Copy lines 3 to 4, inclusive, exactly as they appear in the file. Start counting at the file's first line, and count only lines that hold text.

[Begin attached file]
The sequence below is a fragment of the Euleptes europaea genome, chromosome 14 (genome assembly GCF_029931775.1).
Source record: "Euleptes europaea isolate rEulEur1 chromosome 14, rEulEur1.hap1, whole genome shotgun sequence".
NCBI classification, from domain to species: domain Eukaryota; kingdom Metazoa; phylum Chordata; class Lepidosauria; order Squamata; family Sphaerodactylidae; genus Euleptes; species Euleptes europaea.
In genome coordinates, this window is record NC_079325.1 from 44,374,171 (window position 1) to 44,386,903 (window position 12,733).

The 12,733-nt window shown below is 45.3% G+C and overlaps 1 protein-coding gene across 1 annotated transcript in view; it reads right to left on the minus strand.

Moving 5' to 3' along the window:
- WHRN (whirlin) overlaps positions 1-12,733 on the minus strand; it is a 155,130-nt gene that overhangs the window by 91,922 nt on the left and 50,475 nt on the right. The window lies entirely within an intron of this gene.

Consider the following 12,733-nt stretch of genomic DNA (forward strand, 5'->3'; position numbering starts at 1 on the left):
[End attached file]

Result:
NCBI classification, from domain to species: domain Eukaryota; kingdom Metazoa; phylum Chordata; class Lepidosauria; order Squamata; family Sphaerodactylidae; genus Euleptes; species Euleptes europaea.
In genome coordinates, this window is record NC_079325.1 from 44,374,171 (window position 1) to 44,386,903 (window position 12,733).